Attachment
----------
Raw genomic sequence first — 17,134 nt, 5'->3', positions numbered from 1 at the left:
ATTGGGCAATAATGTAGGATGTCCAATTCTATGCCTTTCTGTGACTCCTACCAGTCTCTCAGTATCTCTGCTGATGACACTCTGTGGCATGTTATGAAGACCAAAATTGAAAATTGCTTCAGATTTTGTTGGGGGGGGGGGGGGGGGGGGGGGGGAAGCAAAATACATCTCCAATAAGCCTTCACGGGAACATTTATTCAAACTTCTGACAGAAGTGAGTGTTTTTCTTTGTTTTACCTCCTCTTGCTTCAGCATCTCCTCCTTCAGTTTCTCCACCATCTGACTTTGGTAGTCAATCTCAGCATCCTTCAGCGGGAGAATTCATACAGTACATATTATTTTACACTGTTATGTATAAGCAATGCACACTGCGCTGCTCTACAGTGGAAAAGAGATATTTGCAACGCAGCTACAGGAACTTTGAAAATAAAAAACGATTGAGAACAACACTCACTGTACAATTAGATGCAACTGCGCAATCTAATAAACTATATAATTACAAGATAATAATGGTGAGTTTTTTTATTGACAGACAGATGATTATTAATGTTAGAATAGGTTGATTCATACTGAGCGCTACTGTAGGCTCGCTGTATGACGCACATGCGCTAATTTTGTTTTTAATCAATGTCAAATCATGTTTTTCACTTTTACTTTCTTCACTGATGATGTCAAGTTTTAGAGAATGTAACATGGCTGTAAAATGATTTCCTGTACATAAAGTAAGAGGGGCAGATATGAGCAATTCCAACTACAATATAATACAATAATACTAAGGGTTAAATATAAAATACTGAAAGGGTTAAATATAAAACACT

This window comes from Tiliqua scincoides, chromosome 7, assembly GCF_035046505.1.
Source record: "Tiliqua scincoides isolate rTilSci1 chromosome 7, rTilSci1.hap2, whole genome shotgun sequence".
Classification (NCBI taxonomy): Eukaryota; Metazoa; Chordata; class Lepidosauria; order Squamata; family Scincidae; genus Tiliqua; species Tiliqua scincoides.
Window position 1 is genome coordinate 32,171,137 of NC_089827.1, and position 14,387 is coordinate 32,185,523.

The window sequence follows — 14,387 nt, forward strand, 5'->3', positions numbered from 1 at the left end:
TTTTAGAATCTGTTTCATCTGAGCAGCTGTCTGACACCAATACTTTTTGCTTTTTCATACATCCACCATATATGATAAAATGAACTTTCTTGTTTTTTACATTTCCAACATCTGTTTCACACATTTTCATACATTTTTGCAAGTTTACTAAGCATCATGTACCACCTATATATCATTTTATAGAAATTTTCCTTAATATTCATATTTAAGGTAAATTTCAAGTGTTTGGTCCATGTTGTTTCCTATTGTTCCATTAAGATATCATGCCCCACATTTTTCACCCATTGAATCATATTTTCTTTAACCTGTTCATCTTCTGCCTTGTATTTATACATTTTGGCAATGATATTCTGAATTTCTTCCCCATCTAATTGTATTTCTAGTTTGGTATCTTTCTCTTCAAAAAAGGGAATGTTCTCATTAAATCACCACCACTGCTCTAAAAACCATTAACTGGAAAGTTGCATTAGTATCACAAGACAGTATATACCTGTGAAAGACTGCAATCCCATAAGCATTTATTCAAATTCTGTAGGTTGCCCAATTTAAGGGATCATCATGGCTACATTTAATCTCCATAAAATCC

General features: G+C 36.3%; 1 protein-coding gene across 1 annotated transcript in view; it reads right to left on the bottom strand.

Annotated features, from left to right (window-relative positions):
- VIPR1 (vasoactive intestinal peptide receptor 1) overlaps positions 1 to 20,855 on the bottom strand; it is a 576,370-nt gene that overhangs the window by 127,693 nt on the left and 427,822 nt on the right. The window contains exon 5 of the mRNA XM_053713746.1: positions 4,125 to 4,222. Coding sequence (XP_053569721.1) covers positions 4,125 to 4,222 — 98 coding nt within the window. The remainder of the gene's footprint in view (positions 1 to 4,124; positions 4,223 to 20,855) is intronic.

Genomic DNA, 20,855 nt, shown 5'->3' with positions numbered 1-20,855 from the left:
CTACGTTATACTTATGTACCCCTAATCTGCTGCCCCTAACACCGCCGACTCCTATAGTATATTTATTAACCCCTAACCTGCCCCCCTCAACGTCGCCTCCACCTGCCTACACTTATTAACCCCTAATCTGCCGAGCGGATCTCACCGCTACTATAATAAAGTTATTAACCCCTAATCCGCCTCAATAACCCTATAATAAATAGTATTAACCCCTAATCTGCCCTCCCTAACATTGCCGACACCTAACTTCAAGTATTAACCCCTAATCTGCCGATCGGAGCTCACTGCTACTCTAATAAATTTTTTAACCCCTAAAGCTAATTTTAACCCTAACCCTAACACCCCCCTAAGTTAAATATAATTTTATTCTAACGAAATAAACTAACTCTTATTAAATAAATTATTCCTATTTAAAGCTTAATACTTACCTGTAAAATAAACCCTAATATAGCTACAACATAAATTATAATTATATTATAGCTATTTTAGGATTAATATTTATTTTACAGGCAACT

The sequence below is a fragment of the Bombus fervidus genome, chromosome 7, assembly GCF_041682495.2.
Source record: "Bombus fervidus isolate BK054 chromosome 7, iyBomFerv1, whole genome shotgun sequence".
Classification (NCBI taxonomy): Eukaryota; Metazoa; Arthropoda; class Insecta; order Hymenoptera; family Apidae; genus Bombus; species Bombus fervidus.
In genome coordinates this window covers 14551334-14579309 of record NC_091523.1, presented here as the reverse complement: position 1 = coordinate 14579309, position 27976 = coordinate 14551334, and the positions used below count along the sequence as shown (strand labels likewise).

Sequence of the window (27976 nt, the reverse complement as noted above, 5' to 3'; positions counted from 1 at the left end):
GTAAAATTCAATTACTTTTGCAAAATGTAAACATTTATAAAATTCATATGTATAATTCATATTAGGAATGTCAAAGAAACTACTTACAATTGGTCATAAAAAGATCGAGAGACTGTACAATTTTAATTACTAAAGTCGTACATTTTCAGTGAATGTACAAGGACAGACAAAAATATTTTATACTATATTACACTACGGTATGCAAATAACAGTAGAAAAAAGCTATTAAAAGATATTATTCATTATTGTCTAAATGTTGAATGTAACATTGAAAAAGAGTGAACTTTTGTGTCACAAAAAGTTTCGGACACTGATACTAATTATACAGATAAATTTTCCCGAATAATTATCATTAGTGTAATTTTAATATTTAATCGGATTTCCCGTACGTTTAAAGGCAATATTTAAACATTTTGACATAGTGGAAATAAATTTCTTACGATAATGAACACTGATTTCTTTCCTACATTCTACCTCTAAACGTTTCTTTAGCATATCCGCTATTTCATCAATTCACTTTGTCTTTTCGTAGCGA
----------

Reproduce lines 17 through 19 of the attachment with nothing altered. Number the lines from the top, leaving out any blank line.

In genome coordinates this window covers 14551334-14579309 of record NC_091523.1, presented here as the reverse complement: position 1 = coordinate 14579309, position 27976 = coordinate 14551334, and the positions used below count along the sequence as shown (strand labels likewise).

Sequence of the window (27976 nt, the reverse complement as noted above, 5' to 3'; positions counted from 1 at the left end):
GTAAAATTCAATTACTTTTGCAAAATGTAAACATTTATAAAATTCATATGTATAATTCATATTAGGAATGTCAAAGAAACTACTTACAATTGGTCATAAAAAGATCGAGAGACTGTACAATTTTAATTACTAAAGTCGTACATTTTCAGTGAATGTACAAGGACAGACAAAAATATTTTATACTATATTACACTACGGTATGCAAATAACAGTAGAAAAAAGCTATTAAAAGATATTATTCATTATTGTCTAAATGTTGAATGTAACATTGAAAAAGAGTGAACTTTTGTGTCACAAAAAGTTTCGGACACTGATACTAATTATACAGATAAATTTTCCCGAATAATTATCATTAGTGTAATTTTAATATTTAATCGGATTTCCCGTACGTTTAAAGGCAATATTTAAACATTTTGACATAGTGGAAATAAATTTCTTACGATAATGAACACTGATTTCTTTCCTACATTCTACCTCTAAACGTTTCTTTAGCATATCCGCTATTTCATCAATTCACTTTGTCTTTTCGTAGCGA